Cast & Crew
J. Walter Ruben
In a Pennsylvania steel town, Big Jim Stanley works hard in the mill, while his new wife Anna runs a boardinghouse and carefully saves their earnings. When Joe Zarcovia, one of Anna's boarders, invents a special dye, Anna asks Jim if they can use their savings to invest in Joe's discovery. Upset by Anna's insistence that they improve their lives and leave the mill, Joe refuses Anna's request and storms out of the house. Later, as Anna watches through the window, Joe stumbles home drunk with a strange woman. The next morning, however, Joe begs Anna's forgiveness and agrees to invest in Joe's dye. Boosted by the Stanleys' money, Joe's invention becomes a great success, and both he and Jim make a fortune as dye manufacturers. Many years later, the now wealthy Jim, who has bought out several steel mills, meets and falls in love with New York gold digger Margot Van Dearing. When Margot threatens to leave Jim unless he marries her, Jim asks Anna for a divorce. Although hurt by Jim's infidelity, Anna refuses to grant his wish, convinced that his infatuation with Margot is only temporary. Desperate, Jim sues Anna for divorce, and during the subsequent trial, several Stanley employees testify that Anna spent the night with another man. In spite of Anna's claims that she still loves Jim and is innocent, Jim wins the decision. When the judge announces that Anna will lose custody of her son Bobbie, however, she "confesses" to the adultery and demands to keep Bobbie. Overwhelmed by Anna's bravery, Jim reveals that he paid the witnesses to lie and is sent to prison for perjury. After he is released from jail a year later, Jim, whose steel and dye stocks have crashed, returns to the mill but, out of shame, hides from Anna. Anna finds him, however, and convinces him to return to his loving home.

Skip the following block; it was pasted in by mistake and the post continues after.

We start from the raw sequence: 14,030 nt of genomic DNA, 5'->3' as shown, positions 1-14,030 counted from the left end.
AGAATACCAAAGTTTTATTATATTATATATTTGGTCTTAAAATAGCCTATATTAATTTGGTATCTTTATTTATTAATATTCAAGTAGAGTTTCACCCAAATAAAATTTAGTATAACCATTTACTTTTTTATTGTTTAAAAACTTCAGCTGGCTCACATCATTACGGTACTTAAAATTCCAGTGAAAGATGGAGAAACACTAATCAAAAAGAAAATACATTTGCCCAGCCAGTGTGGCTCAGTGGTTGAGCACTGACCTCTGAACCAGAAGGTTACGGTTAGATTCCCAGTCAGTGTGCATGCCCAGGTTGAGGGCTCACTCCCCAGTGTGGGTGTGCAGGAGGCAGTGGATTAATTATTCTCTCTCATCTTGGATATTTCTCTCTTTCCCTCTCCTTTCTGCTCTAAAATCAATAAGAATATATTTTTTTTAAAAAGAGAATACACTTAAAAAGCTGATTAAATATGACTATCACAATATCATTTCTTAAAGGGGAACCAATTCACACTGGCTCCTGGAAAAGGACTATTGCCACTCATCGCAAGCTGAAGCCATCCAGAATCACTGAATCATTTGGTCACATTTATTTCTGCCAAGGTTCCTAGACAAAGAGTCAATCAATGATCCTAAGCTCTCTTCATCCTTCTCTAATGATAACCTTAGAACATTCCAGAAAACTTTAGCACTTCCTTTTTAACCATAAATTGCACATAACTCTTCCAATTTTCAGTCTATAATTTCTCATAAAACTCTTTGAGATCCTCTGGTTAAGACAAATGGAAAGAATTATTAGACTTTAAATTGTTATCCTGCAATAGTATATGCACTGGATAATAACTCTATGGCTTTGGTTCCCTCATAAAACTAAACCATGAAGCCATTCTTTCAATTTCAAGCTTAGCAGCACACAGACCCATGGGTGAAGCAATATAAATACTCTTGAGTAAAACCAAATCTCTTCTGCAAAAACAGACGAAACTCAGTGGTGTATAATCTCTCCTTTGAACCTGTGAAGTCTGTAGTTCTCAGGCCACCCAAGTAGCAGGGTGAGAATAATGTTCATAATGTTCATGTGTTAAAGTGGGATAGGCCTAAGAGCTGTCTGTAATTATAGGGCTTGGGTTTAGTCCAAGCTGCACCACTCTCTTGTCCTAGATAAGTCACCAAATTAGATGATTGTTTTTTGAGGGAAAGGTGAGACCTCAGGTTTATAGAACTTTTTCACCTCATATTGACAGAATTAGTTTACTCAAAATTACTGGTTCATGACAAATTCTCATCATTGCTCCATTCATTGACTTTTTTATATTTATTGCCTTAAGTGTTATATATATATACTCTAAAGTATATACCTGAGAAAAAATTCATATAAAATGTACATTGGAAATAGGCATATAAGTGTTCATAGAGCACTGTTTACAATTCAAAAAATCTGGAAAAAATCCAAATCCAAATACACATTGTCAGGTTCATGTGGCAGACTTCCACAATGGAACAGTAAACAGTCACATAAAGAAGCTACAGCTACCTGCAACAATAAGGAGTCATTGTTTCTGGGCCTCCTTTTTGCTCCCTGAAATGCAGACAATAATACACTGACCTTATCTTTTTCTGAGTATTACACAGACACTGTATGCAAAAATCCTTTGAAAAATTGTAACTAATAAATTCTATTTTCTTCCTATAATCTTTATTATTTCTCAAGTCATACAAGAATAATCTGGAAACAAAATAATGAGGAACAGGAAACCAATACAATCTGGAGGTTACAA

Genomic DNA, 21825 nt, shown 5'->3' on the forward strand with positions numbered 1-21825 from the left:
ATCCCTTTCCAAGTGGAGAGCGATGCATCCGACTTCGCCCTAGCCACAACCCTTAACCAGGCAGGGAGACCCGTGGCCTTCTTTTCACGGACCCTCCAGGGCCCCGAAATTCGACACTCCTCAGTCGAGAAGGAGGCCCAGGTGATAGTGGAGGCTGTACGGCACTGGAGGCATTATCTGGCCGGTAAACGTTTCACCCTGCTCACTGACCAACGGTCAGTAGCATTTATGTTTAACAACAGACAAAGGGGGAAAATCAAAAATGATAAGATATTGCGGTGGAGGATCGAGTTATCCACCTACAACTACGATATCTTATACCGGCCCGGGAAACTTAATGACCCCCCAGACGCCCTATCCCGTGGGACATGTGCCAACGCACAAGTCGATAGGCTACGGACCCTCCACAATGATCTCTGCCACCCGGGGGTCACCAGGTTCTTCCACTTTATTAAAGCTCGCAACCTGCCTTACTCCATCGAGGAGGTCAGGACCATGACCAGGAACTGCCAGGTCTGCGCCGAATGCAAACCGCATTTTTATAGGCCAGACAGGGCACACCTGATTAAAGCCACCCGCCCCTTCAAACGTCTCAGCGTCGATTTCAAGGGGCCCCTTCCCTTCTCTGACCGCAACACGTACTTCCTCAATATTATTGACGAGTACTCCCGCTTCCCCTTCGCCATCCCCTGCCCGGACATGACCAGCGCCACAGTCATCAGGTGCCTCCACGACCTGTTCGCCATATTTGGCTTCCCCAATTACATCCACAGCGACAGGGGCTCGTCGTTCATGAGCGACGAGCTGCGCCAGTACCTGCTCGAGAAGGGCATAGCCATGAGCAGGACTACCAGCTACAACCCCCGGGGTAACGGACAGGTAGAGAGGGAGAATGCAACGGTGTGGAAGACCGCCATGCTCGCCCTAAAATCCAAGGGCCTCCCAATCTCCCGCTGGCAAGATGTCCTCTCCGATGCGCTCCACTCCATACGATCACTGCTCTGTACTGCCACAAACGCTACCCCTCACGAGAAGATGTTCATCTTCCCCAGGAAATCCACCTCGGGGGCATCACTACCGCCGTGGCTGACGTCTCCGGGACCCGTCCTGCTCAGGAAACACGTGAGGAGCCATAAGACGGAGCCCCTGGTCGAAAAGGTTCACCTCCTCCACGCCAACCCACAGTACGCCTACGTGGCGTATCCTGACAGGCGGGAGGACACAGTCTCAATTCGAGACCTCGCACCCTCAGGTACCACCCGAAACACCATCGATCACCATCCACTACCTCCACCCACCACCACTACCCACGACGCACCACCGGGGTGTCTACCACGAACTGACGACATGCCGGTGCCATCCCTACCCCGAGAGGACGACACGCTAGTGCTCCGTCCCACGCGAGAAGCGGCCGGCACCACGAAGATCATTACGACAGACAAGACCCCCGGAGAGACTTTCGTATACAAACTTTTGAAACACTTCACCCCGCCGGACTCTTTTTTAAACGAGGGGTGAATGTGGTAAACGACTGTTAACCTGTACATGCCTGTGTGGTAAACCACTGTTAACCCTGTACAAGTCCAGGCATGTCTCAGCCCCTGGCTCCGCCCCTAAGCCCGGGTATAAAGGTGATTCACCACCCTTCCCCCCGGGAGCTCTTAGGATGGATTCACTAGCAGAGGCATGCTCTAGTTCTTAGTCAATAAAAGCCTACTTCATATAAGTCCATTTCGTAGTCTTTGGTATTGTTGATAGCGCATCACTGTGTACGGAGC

J. Walter Ruben
J. Carrol Naish
Joseph E. Bernard
Theodore Von Eltz
David O. Selznick
No Other Woman